Jointer Vs. Planer: What Is The Difference?

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Among the many power tools in a home woodworking shop, beyond the table saw and chop saw, are jointers and planers.  For the serious woodworker, one or both of these tools can be indispensable for woodworking projects.

This article will define and distinguish between these tools in an effort to help you decide which to have, if not both, and what types of projects they will help you tackle.  Of course, if your budget can handle both, you are fully covered.  But if it can’t, we’ll guide you into the right choice for starters.

First, let’s learn what each is and what they do.

What is a Jointer?

What is a Jointer?

With a name like that, you’ll be expecting it has something to do with joining pieces of wood together, and you’d be correct.

A jointer is a piece of equipment that creates straight and square edges on your board so it can be joined with other boards to create a larger one.  If you think the edges of dimensional lumber being joined together for a tabletop, a desktop, or shelving, you’re on target. 

What Is The Main Purpose of a Jointer?

While you’d like to think the lumber you’ve just purchased at the local lumberyard is straight and square, serious woodworkers taking on serious projects will want to make sure it is.   A jointer can give them that certainly, and they’ll know the boards will join easily and without gaps and create a smooth and even surface for the new dining room table.  Flat surfaces on the tabletop or desktop are the desired result, and jointers help that happen.

It’s a starter for many projects as you prepare your lumber.  It will provide you with a perfectly flat face and serve to square up one edge of the wood that will side up to another to create an even joining with no gap.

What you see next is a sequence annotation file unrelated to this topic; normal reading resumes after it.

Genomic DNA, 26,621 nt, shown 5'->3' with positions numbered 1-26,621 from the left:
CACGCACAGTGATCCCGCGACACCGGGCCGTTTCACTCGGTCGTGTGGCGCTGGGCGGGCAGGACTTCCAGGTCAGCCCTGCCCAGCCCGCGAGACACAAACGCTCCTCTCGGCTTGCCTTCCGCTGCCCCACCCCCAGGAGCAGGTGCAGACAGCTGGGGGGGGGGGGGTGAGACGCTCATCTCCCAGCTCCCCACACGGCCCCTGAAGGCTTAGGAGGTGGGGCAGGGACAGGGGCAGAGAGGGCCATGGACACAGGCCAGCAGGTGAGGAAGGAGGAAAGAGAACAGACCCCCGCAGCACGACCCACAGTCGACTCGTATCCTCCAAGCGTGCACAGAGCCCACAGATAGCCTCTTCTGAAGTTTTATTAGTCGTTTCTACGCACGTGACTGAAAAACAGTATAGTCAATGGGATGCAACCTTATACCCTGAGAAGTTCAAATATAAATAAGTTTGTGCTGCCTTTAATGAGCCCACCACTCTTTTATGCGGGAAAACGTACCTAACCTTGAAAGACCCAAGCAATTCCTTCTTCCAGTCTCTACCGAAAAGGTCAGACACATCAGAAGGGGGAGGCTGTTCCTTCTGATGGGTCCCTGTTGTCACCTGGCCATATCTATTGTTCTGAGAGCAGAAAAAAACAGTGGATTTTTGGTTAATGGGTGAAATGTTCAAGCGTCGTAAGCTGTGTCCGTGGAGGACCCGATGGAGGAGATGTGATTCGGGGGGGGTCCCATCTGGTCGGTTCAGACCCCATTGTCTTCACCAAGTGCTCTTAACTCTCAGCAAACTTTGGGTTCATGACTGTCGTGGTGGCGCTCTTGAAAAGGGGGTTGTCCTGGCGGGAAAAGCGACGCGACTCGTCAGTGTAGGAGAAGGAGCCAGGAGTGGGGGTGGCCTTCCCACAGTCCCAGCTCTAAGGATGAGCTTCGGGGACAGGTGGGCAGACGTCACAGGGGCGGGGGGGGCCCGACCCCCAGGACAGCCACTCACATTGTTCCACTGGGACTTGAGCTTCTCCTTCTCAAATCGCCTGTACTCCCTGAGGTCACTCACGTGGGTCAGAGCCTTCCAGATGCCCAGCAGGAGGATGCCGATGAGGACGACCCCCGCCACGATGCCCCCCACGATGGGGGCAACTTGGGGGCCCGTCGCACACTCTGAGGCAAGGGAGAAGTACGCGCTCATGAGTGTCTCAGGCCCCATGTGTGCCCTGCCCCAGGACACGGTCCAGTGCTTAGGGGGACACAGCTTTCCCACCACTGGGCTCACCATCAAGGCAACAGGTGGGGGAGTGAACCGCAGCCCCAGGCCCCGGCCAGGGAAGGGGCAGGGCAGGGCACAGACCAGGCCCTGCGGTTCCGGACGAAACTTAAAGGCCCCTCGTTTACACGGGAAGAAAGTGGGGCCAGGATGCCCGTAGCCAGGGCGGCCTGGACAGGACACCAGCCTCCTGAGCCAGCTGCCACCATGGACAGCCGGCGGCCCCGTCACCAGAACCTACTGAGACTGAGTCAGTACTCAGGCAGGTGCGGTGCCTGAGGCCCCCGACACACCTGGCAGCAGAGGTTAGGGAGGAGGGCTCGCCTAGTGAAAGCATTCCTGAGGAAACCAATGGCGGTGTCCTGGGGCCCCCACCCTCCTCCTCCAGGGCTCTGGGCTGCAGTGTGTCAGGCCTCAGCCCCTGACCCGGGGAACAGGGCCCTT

But, you also want a flat surface once the boards are joined, which is where the second tool comes in.

What is a Planer?

What is a Planer?

Planers are a piece of equipment equivalent to a hand planer, only powered and planing the entire surface of a piece of lumber rather than a specific strip or joint.

A planer has a flatbed to support your board as it rides through the machine.  The cutting head of the planer is above the flatbed and runs the width of the bed.  Rollers feed the lumber along the flatbed under and against the cutting head, removing a layer of the wood as it moves through and out of the machine. 

What is the Main Purpose of a Planer?

The result is a smooth and uniform flat surface on the board.  Turning the board over and running it through the planer again creates parallel surfaces. 

The combined effect of jointer and planer use gives you:

  • Straight and perfectly square edges that join lumber together smoothly and without gaps; and,
  • Parallel surfaces on the lumber so that when joined are flat, smooth, and level.

Again, think new tabletop or desktop, or new shelves, or even a new benchtop for your workshop.  Speaking of benchtops, you can opt for a benchtop planer to save a little money instead of a floor model planer.

The Main Differences Between Jointer and Planer

Now that you know what each of these tools is, it becomes a bit easier to understand their differences. 

In the thickness planer vs. jointer discussion, those differences are pretty clear:

  • The jointer will give you a perfectly square single edge and flatten that single side, whereas the planer will give you consistent thickness and parallel surfaces.